New exhibition casts cowboy culture in a new light

Anthony Hurd, Howdy Stranger, 2024

With Beyonce’s album Cowboy Culture riding high in the charts, the opening of the new exhibition Weird West couldn’t be better timed. We reveal the thinking behind this new take on cowboy culture.

Many of us love a good Western. But even the most devoted fans of the genre know that it’s mostly BS. The image of a “Wild West” filled with countless gunfights was a myth generated primarily by dime-novel authors in the late 19th century. Yes, there was some rowdiness in frontier towns, but they weren’t complete free-for-alls. Sheriffs kept some order, and cowboys weren’t all constantly looking for trouble. Most of them spent their time, well, working.

As a result, we’ve seen a lot of cultural works in recent years redefine cowboy culture, challenge traditional stereotypes and offer more nuanced portrayals, from the 2015 movie Brokeback Mountain about gay cowboys to 2021’s The Harder They Fall, a Netflix Western featuring a diverse cast, including black and indigenous characters.

This month the cowboy is in the spotlight again thanks to the success of Cowboy Carter, BeyoncĂ©’s terrific new, genre-bending album, which combines elements of Country and Western, Country Pop, Americana and R&B.

So it’s the perfect time for the opening of a new group exhibition, Weird West, at Hashimoto Contemporary gallery in Los Angeles.

New take on the Old West

Opening on 13 April, the show offers a fresh take on the traditional image of the American cowboy and features a diverse range of artists who are redefining the Western genre through painting, sculpture, drawing and photography.

Angela Burson, Lucky, 2024

Grace Kennison, Borden Chantry, 2024

As the organisers explain: “Popular culture has defined the cowboy by his riding boots, fringed leather pants, acute smoking habit, large bushy moustache, and stone-cold demeanour. Originally the spitting image of Americana, artists and filmmakers alike have recently queered, weirded, diversified and otherwise transformed the macho cowboy into an icon for their communities.”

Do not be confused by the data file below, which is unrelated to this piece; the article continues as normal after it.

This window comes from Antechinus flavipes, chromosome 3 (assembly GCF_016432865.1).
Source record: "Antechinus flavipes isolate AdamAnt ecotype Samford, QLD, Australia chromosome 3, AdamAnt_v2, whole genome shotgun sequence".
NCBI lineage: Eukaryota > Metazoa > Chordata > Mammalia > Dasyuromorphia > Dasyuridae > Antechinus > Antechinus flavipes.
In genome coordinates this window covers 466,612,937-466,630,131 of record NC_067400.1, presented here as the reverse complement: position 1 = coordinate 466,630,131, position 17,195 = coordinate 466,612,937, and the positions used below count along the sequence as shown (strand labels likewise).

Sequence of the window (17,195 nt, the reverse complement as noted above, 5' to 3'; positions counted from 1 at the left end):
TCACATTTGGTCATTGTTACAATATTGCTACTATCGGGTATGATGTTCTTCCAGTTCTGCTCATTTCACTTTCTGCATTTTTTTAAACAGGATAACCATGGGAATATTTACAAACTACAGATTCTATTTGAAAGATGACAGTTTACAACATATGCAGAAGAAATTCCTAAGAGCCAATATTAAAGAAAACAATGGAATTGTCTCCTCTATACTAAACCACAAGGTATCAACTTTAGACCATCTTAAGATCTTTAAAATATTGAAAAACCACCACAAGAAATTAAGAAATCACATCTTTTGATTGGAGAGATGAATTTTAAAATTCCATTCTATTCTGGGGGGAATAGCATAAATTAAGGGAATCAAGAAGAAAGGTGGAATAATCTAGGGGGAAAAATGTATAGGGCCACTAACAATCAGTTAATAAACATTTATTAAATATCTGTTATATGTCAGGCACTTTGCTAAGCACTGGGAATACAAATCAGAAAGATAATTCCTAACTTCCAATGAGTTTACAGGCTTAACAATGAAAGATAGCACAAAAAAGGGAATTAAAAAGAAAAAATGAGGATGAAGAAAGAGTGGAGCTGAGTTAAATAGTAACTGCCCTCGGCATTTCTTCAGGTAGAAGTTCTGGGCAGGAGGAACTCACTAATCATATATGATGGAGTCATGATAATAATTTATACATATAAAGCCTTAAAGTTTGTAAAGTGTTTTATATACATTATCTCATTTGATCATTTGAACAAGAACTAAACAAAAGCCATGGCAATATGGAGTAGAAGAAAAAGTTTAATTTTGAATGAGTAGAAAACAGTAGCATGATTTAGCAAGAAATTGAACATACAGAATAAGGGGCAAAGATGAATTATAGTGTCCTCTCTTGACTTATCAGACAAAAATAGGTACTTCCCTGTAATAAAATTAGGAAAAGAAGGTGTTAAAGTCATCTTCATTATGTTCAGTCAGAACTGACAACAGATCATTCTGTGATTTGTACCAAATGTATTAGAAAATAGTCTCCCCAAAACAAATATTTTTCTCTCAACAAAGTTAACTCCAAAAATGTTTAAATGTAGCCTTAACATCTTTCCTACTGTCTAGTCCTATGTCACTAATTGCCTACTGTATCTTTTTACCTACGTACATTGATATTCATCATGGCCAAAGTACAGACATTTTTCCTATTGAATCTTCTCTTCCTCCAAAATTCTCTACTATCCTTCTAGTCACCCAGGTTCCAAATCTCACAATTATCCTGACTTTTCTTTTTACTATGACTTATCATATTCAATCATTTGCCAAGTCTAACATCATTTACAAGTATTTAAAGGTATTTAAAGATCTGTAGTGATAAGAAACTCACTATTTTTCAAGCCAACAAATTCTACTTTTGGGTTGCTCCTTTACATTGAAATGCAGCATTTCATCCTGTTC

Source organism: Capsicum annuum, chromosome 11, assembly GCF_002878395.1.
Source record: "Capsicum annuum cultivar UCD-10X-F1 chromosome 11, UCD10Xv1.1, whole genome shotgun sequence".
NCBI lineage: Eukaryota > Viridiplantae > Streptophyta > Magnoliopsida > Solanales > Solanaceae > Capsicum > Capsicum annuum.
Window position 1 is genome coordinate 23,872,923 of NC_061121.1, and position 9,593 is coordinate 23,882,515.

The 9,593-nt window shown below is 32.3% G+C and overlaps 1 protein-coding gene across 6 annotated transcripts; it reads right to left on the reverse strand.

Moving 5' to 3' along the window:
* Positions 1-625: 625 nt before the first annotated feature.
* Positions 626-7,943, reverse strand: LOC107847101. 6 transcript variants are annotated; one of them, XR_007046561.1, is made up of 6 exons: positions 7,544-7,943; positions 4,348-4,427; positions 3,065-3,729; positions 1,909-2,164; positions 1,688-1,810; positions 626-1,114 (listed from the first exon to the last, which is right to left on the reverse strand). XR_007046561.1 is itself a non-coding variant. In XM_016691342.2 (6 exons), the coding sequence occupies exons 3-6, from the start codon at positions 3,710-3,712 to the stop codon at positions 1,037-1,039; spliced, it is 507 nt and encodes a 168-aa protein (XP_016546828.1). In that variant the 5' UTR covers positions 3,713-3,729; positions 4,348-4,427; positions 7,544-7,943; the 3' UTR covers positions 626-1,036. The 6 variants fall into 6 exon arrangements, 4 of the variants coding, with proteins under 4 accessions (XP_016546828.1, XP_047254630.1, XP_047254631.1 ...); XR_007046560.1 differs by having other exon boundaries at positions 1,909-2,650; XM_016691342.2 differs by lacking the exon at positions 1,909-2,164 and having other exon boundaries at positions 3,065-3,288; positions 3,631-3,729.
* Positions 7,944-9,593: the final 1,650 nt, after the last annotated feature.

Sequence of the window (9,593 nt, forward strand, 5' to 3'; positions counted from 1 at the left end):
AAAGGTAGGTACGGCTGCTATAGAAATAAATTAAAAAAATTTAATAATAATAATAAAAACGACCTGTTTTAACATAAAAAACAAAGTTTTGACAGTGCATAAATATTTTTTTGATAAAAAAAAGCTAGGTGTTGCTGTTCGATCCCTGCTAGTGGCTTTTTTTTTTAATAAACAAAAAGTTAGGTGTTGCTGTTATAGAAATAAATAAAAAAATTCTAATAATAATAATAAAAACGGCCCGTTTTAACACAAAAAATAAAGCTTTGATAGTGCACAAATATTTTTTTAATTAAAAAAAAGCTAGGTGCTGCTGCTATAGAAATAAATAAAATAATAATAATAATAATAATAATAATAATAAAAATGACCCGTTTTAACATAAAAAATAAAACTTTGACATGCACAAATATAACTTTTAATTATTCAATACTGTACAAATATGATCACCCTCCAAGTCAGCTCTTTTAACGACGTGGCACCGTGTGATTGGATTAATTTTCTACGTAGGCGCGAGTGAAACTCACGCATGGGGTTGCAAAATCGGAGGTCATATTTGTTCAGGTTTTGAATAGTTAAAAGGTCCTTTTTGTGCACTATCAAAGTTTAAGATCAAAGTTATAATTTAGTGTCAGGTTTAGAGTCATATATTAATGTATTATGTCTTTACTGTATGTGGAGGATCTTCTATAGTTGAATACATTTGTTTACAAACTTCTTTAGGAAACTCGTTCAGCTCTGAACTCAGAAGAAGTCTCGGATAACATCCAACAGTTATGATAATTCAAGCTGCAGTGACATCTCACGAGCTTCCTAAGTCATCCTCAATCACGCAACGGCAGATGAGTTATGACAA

Among the participating artists are Drew Christie, whose surreal, mirage-like depictions of the Western landscape skew our perspectives, and Grace Kennison, who paints surreal Western icons such as horses, mountains and menacing cowgirls from the remote San Juan Valley in Colorado.

Patrick Oates’ scenes of cowboys, horses and lone churches, meanwhile, cast a sombre mood on the typically action-filled genre, while Anthony Hurd’s cowboy lovers mix the tough, masculine ideal of the Wild West with the soft tenderness of newfound love.

Drew Christie, The Buffalo Show, 2023

Patrick Oates, I Can If I Want I Just Don’t Want To Yet, 2024

Other artists on show include Angela Burson, Grace Kennison, Jillian Evelyn, Rafa Esparza, Eleanor Foy, Becca Fuhrman, Yomahra Gonzalez, Fabian Guerrero, Christine Mai Nguyen, Kara Rose Marshall, Robert Martin, Christopher Martin, Luke Pelletier, Joel Daniel Phillips, Dylan Anthony Roworth, AP Shrewsbury, Madeleine Tonzi and Alex Ziv.

Curated by Miranda Evans, the exhibition aims to “merge [the artists’] own stories, cultures, and histories with the iconography of the Western genre, reimagining the icons of the American past to create a future that looks and feels like their weird realities”.

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